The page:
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Graham Awards


Tax on buy to lets and second homes up to 6% - will rest of UK follow suit?

Land and Buildings Transaction Tax - the Scottish equivalent of stamp duty - has risen to six per cent for all additional homes.

It was previously four per cent but at the Scottish Government’s Budget yesterday it was announced: “The revised rate will apply to contracts entered into on or after 16 December 2022. For contracts entered into on or before 15 December the previous rate of 4% will apply.”

This move, along with other tax rises announced in Scotland, contradicts the SNP manifesto commitment not to change tax rates before the next election to the Scottish Parliament.


The LBTT additional homes change is predicted to raise an additional £34m per year. No other LBTT rates are changing.

The move further differentiates Scotland from the other countries of the UK which now have lower duty levels on buy to lets and holiday homes.

Other tax changes announced by Scottish finance minister John Swinney include one penny on the Higher and Top income tax rates, taking effect from April, maintaining the Starter and Basic Rate bands at their current level, and reduce the threshold at which people pay the Top Rate, from £150,000 to £125,140. 

According to the Scottish Fiscal Commission this will raise £129m. 

In addition, the Higher Rate Threshold will be maintained at its current level, increasing revenue by a further £390m when compared to inflation according to Scottish Government estimates.

  • James B

    A lot of tenants are going to be homeless soon, government must know this they can't be that stupid


    Yes, you would think that they cannot be that stupid, but they continually are.

    Peter  Yednell

    It's more of a slow puncture to the PRS.. No one likes landlords... We are all greedy rentiers...Anti landlord policies are populist... Rent controls destroy supply but sitting tenants love them... Until they have to move for work or because of a larger famaily..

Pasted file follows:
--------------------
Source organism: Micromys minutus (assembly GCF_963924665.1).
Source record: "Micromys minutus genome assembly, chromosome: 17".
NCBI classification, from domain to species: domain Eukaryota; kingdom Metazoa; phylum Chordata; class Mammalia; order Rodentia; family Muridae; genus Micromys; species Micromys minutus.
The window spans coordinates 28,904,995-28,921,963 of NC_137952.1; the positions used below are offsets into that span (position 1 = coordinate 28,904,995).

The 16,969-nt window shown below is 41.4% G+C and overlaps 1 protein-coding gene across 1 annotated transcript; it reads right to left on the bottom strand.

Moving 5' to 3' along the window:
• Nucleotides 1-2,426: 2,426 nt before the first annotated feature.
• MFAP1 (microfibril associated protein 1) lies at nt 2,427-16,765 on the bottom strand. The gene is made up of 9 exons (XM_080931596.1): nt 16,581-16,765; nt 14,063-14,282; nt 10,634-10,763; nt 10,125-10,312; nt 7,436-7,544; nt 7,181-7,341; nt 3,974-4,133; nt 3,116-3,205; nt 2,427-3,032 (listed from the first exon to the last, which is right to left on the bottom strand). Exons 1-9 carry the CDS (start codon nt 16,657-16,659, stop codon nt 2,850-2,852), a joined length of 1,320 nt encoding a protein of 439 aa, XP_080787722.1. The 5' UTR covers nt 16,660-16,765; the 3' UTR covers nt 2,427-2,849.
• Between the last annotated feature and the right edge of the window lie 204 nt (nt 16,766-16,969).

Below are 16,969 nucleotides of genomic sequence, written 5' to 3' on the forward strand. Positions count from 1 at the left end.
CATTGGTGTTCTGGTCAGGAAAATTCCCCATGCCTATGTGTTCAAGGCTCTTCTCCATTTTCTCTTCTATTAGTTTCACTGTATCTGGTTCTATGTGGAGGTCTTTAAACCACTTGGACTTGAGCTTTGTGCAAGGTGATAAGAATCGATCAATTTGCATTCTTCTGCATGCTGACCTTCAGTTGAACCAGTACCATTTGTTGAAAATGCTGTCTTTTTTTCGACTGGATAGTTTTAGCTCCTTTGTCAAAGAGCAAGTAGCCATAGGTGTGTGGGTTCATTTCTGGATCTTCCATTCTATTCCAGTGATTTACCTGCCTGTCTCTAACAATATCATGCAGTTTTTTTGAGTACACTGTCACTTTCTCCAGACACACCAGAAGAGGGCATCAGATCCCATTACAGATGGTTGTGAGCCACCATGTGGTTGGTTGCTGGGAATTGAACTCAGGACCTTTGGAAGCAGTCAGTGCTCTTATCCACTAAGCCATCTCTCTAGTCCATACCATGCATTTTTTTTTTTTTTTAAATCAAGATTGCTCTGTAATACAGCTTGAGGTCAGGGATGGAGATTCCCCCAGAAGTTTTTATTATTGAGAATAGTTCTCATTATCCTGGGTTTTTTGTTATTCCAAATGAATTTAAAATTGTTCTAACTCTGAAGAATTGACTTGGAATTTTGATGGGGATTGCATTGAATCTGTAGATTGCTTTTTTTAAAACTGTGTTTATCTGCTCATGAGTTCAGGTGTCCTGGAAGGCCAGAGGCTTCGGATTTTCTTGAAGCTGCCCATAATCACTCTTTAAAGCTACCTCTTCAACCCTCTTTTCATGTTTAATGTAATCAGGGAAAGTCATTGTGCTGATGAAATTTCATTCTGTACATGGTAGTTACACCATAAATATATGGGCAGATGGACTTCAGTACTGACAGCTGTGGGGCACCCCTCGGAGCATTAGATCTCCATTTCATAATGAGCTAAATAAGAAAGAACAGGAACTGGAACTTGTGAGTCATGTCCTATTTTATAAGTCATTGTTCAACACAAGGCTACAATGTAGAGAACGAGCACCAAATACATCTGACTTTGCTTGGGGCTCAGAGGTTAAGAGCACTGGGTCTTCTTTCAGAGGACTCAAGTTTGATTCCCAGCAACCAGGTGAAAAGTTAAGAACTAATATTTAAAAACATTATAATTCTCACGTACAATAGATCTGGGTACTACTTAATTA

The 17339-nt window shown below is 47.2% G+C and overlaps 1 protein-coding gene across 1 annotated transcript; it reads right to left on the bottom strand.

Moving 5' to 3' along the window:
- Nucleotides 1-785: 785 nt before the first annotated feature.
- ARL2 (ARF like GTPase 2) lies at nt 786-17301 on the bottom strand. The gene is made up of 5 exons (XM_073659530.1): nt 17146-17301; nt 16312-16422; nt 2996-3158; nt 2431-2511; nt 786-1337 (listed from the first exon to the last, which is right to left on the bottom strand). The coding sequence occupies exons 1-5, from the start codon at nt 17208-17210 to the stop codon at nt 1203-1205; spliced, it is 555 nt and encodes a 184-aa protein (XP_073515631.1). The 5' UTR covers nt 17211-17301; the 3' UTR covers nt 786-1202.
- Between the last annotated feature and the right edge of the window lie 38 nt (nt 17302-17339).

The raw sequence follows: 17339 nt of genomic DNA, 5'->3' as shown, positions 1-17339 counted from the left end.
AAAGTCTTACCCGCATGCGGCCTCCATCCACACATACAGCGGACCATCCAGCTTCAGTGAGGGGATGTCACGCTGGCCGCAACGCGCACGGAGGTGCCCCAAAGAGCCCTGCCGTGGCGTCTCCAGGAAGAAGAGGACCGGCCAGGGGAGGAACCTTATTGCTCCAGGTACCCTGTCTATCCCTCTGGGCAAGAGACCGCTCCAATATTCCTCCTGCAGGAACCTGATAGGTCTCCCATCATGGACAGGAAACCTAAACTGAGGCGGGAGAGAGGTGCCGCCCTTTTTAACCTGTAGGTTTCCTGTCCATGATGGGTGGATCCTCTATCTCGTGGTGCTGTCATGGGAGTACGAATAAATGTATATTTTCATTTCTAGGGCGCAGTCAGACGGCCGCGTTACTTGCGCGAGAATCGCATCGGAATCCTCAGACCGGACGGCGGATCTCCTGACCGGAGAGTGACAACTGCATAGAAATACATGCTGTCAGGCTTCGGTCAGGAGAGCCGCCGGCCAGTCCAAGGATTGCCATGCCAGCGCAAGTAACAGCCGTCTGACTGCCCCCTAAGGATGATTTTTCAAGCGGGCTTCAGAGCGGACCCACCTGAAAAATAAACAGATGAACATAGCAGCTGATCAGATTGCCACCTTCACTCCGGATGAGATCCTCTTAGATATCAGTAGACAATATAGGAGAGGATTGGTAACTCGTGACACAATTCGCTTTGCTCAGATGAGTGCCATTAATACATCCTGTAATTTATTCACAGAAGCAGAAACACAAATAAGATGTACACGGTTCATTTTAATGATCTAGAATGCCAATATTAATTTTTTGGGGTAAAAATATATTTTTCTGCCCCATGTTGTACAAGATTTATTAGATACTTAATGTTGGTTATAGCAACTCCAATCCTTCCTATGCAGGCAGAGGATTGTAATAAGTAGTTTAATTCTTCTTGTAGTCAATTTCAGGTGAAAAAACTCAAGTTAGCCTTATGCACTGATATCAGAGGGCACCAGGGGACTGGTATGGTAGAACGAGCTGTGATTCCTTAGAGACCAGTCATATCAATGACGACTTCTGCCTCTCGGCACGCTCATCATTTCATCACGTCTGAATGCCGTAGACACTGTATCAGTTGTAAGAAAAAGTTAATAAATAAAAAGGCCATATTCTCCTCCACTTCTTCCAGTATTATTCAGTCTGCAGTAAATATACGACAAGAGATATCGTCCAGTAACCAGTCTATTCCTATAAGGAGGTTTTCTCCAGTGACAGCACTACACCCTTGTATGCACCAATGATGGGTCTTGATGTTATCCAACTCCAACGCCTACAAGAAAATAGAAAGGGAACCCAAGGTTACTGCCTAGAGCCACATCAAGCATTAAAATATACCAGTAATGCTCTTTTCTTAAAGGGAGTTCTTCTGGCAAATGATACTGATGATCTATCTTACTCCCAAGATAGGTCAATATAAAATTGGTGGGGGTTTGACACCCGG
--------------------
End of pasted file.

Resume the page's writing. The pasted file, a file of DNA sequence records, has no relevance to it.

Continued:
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    Government knows exactly what it is doing. Creating a market for the banks and pension funds, and also v good jobs for regulating . a market that dosent need regulating

  • Peter  Yednell

    Some regulation is in order... Reform of Section 21 so that expired tenancies "roll over" if a section 21 notice has not been served... And any section 21 time expirying if not enforced, would stop those tiny majority of slum landlords who abuse periodic tenancies in order to intimidate tenants.. Housing benefit payments not being based on size of property but quality (as it once was) would eliminate most slum LLs. If there are simply nowdays too many HB claimants.. Then random checks and a reduction of the rent chargeable to a frozen market rent for (say) five years irrespective of change of tenants, could work. Any update of the property during that five years by the LL requiring an inspection fee to approve a change of the rent. Nearly all, if not all, problems in the PRS relate to the HB sector.. This gives all LL's a bad name..

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    Peter Yendell, that's a very rude comment, aimed at me. Their is plenty of regulation available, it's just not used. Try ringing 999 in the west Midlands! The attacks on landlords are completely politicised. That druggie (mcsweeney ? )who ra pe d & murdered a woman had about 69 previous convictions! We seem to have open borders for drugs, people, counterfeit goods, alcohol.


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